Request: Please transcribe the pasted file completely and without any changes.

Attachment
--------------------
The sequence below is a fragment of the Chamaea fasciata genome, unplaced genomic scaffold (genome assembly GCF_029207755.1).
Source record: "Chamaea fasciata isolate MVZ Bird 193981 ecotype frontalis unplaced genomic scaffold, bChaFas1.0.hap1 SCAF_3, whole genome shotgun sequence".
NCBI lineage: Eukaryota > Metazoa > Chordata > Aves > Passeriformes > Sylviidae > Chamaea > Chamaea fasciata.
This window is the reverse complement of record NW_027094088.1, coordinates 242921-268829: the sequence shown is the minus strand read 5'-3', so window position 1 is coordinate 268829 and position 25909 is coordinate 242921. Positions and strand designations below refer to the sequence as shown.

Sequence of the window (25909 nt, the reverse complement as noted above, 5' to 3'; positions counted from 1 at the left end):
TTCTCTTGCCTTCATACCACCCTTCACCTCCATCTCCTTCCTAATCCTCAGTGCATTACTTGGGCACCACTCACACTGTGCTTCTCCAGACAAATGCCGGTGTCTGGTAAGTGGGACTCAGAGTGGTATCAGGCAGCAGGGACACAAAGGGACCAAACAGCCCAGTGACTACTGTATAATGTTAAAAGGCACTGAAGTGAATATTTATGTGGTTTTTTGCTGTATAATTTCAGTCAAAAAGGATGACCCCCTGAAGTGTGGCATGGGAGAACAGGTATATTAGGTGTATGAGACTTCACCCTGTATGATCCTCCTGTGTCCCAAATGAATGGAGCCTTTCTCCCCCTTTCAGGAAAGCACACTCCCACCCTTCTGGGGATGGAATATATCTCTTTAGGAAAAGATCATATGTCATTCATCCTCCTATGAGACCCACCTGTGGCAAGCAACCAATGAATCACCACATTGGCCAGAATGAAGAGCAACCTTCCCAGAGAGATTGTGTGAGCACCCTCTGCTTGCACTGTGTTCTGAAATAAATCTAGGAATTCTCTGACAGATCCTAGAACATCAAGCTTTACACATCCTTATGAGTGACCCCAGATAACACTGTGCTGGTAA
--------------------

The sequence below is a fragment of the Chamaea fasciata genome, unplaced genomic scaffold (genome assembly GCF_029207755.1).
Source record: "Chamaea fasciata isolate MVZ Bird 193981 ecotype frontalis unplaced genomic scaffold, bChaFas1.0.hap1 SCAF_3, whole genome shotgun sequence".
NCBI lineage: Eukaryota > Metazoa > Chordata > Aves > Passeriformes > Sylviidae > Chamaea > Chamaea fasciata.
This window is the reverse complement of record NW_027094088.1, coordinates 242921-268829: the sequence shown is the minus strand read 5'-3', so window position 1 is coordinate 268829 and position 25909 is coordinate 242921. Positions and strand designations below refer to the sequence as shown.

Sequence of the window (25909 nt, the reverse complement as noted above, 5' to 3'; positions counted from 1 at the left end):
TTCTCTTGCCTTCATACCACCCTTCACCTCCATCTCCTTCCTAATCCTCAGTGCATTACTTGGGCACCACTCACACTGTGCTTCTCCAGACAAATGCCGGTGTCTGGTAAGTGGGACTCAGAGTGGTATCAGGCAGCAGGGACACAAAGGGACCAAACAGCCCAGTGACTACTGTATAATGTTAAAAGGCACTGAAGTGAATATTTATGTGGTTTTTTGCTGTATAATTTCAGTCAAAAAGGATGACCCCCTGAAGTGTGGCATGGGAGAACAGGTATATTAGGTGTATGAGACTTCACCCTGTATGATCCTCCTGTGTCCCAAATGAATGGAGCCTTTCTCCCCCTTTCAGGAAAGCACACTCCCACCCTTCTGGGGATGGAATATATCTCTTTAGGAAAAGATCATATGTCATTCATCCTCCTATGAGACCCACCTGTGGCAAGCAACCAATGAATCACCACATTGGCCAGAATGAAGAGCAACCTTCCCAGAGAGATTGTGTGAGCACCCTCTGCTTGCACTGTGTTCTGAAATAAATCTAGGAATTCTCTGACAGATCCTAGAACATCAAGCTTTACACATCCTTATGAGTGACCCCAGATAACACTGTGCTGGTAA